• Web hacking 101 How to Earn Money Hacking Ethically


    Chapter Overview

    Chapter 2
                         is an introductory background to how the internet works, including HTTP requests and responses and HTTP methods.

    Chapter 3
                       covers Open Redirects, an interesting vulnerability that involves exploiting a site to direct users to visit another site which allows an attacker to exploit a user’s trust in the vulnerable site.

    Chapter 4
                       covers HTTP Parameter Pollution and in it, you'll learn how to find systems that may be vulnerable to passing along unsafe input to third party sites.

    Chapter 5
                         covers Cross-Site Request Forgery vulnerabilities, walking through examples that show how users can be tricked into submitting information to a website they are logged into unknowingly.

    Chapter 6
                        covers HTML Injections and in it, you’ll learn how being able to inject HTML into a web page can be used maliciously. One of the more interesting takeaways is how you can use encoded values to trick sites into accepting and rendering the HTML you submit, bypassing filters.

    Chapter 7
                          covers Carriage Return Line Feed Injections and in it, looking at examples of submitting carriage return, line breaks to sites and the impact it has on rendered content.

    Chapter 8
                          covers Cross-Site Scripting, a massive topic with a huge variety of ways to achieve exploits. Cross-Site Scripting represents huge opportunities and an entire book could and probably should, be written solely on it. There is a tonne of examples I could have included here so I try to focus on the most interesting and helpful for learning.

    Chapter 9
                          covers Server-Side Template Injection, as well as client-side injections. These types of vulnerabilities take advantage of developers injecting user input directly into templates when submitted using the template syntax. The impact of these vulnerabilities depends on where they occur but can often lead to remote code executions.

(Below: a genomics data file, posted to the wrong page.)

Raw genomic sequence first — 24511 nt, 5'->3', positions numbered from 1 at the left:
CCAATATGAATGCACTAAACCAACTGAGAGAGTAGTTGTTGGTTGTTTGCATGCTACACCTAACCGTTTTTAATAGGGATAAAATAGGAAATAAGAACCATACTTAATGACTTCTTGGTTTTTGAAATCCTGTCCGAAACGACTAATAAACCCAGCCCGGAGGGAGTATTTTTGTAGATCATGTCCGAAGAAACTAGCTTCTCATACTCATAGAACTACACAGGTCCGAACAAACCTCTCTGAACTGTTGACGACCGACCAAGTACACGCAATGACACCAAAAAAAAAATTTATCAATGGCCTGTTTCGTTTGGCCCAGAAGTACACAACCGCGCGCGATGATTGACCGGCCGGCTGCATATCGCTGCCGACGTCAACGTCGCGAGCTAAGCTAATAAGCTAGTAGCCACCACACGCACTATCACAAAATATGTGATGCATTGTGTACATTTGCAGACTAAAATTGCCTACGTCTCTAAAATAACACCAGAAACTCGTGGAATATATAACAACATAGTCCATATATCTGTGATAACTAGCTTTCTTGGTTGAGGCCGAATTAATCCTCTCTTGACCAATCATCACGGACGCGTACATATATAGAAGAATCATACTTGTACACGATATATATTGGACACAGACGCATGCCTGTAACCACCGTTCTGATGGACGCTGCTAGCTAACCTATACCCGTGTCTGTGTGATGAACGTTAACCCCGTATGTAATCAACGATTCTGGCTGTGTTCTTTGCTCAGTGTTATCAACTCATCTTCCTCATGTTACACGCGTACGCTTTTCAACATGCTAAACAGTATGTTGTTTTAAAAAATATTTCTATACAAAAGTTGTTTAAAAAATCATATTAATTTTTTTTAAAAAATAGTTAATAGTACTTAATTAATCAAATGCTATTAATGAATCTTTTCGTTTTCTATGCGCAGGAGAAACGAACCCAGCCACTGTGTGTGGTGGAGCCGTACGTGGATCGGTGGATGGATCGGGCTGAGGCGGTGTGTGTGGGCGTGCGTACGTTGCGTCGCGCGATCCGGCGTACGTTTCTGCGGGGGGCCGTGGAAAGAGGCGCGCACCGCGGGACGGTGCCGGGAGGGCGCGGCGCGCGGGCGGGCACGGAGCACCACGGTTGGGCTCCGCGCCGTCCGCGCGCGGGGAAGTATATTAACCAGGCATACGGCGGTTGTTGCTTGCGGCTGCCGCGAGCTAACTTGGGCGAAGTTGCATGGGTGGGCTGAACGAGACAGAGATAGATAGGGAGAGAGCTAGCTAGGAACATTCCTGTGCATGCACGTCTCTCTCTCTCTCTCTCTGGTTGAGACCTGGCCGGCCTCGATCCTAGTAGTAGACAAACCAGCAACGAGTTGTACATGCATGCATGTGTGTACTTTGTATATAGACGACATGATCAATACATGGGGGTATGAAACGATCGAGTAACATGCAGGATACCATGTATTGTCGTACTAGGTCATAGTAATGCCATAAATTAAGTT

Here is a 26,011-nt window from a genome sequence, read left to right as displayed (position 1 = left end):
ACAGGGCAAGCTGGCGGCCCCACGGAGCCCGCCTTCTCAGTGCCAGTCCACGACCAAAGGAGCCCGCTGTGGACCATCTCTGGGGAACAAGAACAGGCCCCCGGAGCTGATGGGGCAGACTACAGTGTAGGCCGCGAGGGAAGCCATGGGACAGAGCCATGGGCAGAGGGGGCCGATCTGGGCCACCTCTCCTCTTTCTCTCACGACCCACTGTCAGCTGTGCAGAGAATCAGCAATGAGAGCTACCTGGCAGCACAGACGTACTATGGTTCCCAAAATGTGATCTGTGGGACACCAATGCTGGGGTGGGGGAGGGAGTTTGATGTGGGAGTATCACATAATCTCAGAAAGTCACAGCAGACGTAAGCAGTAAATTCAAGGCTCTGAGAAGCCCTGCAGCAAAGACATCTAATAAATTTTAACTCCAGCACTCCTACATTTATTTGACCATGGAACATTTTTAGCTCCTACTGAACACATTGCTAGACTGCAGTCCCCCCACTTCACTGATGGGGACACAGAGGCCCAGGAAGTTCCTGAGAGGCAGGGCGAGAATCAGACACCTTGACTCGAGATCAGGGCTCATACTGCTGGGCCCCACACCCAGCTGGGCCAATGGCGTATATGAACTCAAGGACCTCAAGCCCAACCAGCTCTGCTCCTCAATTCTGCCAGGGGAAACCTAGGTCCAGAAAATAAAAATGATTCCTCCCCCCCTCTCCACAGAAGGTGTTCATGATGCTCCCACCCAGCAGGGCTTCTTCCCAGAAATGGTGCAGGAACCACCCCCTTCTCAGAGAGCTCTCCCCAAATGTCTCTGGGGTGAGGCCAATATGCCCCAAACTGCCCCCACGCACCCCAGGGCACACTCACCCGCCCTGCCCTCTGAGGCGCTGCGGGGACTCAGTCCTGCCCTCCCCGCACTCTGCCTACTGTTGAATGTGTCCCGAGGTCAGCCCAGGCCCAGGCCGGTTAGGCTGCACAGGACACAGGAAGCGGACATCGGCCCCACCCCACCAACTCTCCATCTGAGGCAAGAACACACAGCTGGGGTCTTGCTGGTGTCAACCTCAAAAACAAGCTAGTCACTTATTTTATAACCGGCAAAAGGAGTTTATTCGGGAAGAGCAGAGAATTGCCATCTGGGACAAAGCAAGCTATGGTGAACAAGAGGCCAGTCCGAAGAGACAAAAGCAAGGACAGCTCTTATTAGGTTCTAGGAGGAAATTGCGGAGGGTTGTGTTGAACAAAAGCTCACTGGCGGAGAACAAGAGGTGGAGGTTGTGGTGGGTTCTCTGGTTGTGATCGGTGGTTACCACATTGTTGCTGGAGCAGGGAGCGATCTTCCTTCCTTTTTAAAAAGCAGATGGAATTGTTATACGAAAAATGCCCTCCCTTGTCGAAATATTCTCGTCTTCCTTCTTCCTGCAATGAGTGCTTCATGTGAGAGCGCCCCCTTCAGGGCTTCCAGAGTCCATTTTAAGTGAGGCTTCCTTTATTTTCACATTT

Chapter 10
                         covers structured query language (SQL) injections, which involve manipulating database queries to extract, update or delete information from a site...

    Chapter 11
                            covers Server Side Request Forgery which allows an attacker to user a remote server to make subsequent HTTP requests on the attacker’s behalf

    Chapter 12
                               covers XML External Entity vulnerabilities resulting from a sites parsing of extensible markup language (XML). These types of vulnerabilities can include things like reading private files, remote code execution, etc.

    Chapter 13
                               covers Remote Code Execution, or the ability for an attacker to execute arbitrary code on a victim server. This type of vulnerability is among the most dangerous since an attacker can control what code is executed and is usually rewarded as such.

    Chapter 14
                         covers memory-related vulnerabilities, a type of vulnerability that can be tough to find and are typically related to low-level programming languages. However, discovering these types of bugs can lead to some pretty serious vulnerabilities.

    Chapter 15
                          covers Sub Domain Takeovers, something I learned a lot about researching this book and should be largely credited to Mathias, Frans, and the Dectectify team. Essentially here, a site refers to a subdomain hosting with a third-party service but never actually claims the appropriate address from that service. This would allow an attacker to register the address from the third party so that all traffic, which believes it is on the victim’s domain, is actually on an attacker’s.

    Chapter 16
                           covers Race Conditions, a vulnerability that involves two or more processes performing action based on conditions that should only permit one action to occur. For example, think of bank transfers, you shouldn’t be able to perform two transfers of $500 when your balance is only $500. However, a race condition vulnerability could permit it.

    Chapter 17
                           covers Insecure Direct Object Reference vulnerabilities whereby an attacker can read or update objections (database records, files, etc) which they should not have permission to.

    Chapter 18
                            covers application logic based vulnerabilities. This chapter has grown into a catch-all for vulnerabilities I consider linked to programming logic flaws. I’ve found these types of vulnerabilities may be easier for a beginner to find instead of looking for weird and creative ways to submit malicious input to a site.

    Chapter 19
                              covers the topic of how to get started. This chapter is meant to help you consider where and how to look for vulnerabilities as opposed to a step by step guide to hacking a site. It is based on my experience and how I approach sites...